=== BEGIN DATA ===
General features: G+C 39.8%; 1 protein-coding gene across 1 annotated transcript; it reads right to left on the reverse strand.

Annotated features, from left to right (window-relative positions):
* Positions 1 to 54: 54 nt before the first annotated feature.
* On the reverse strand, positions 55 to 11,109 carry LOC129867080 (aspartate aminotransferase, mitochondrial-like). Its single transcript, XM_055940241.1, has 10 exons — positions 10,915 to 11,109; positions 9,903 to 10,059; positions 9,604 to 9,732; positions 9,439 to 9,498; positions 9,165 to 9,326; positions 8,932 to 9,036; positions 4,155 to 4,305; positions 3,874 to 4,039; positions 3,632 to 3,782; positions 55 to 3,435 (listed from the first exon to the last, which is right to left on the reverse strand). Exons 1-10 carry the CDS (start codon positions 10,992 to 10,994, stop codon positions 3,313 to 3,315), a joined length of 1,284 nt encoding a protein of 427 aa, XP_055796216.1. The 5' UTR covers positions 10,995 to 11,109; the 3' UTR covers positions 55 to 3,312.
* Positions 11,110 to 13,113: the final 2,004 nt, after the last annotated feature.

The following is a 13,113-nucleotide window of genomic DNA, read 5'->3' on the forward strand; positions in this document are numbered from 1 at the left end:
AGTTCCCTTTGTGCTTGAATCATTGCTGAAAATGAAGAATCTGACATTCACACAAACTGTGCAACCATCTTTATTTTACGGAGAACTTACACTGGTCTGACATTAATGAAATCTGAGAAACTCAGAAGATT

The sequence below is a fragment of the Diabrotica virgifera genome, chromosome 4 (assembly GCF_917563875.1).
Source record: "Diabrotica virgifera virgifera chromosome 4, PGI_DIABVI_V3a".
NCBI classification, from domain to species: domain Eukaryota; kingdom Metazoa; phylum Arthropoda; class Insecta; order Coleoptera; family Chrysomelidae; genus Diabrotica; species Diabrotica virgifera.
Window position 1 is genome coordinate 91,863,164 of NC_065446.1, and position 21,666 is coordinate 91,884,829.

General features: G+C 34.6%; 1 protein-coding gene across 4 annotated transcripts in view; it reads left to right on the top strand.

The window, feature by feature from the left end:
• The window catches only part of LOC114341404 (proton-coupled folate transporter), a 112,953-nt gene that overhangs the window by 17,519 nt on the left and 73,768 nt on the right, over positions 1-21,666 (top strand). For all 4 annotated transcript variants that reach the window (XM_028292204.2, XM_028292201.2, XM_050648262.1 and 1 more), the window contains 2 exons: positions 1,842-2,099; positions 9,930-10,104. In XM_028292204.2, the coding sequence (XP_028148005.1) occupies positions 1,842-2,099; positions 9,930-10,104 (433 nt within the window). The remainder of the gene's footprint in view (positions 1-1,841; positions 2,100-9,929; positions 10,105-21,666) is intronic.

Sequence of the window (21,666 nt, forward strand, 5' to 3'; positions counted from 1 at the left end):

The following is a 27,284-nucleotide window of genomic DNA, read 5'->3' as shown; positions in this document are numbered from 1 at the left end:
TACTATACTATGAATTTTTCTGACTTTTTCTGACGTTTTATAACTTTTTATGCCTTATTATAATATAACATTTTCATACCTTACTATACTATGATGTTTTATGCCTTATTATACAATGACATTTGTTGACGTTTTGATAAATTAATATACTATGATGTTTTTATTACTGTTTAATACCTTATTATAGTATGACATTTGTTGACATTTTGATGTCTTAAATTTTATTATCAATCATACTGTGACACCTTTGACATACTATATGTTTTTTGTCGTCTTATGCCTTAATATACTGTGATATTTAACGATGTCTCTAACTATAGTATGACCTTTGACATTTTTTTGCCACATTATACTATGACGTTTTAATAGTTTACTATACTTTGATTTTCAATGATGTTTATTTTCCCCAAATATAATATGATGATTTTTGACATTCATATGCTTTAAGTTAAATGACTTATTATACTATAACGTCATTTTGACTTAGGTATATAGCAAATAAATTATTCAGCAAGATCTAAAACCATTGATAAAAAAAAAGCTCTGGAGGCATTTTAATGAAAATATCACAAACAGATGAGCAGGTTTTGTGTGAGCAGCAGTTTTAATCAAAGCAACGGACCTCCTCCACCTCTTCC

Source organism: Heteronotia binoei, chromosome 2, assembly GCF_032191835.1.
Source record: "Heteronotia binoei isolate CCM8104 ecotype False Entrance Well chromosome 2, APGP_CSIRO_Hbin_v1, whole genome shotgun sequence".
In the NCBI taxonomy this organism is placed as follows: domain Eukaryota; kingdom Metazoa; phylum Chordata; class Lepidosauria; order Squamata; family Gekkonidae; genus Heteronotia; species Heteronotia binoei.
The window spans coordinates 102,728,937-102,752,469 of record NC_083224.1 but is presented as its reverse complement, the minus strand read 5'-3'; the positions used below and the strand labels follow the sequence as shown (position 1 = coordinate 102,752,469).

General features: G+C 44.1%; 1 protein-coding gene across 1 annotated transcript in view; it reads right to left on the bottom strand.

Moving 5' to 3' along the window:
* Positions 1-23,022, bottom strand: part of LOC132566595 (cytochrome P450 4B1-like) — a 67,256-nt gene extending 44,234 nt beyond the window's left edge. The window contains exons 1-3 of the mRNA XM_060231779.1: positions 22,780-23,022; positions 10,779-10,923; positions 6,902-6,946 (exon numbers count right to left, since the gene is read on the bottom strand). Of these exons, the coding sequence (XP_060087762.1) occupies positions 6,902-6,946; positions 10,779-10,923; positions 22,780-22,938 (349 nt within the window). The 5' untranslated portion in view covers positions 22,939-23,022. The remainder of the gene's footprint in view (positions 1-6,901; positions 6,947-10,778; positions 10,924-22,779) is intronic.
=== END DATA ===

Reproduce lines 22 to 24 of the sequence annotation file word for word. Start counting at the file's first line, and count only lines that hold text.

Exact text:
General features: G+C 44.1%; 1 protein-coding gene across 1 annotated transcript in view; it reads right to left on the bottom strand.

Moving 5' to 3' along the window:
* Positions 1-23,022, bottom strand: part of LOC132566595 (cytochrome P450 4B1-like) — a 67,256-nt gene extending 44,234 nt beyond the window's left edge. The window contains exons 1-3 of the mRNA XM_060231779.1: positions 22,780-23,022; positions 10,779-10,923; positions 6,902-6,946 (exon numbers count right to left, since the gene is read on the bottom strand). Of these exons, the coding sequence (XP_060087762.1) occupies positions 6,902-6,946; positions 10,779-10,923; positions 22,780-22,938 (349 nt within the window). The 5' untranslated portion in view covers positions 22,939-23,022. The remainder of the gene's footprint in view (positions 1-6,901; positions 6,947-10,778; positions 10,924-22,779) is intronic.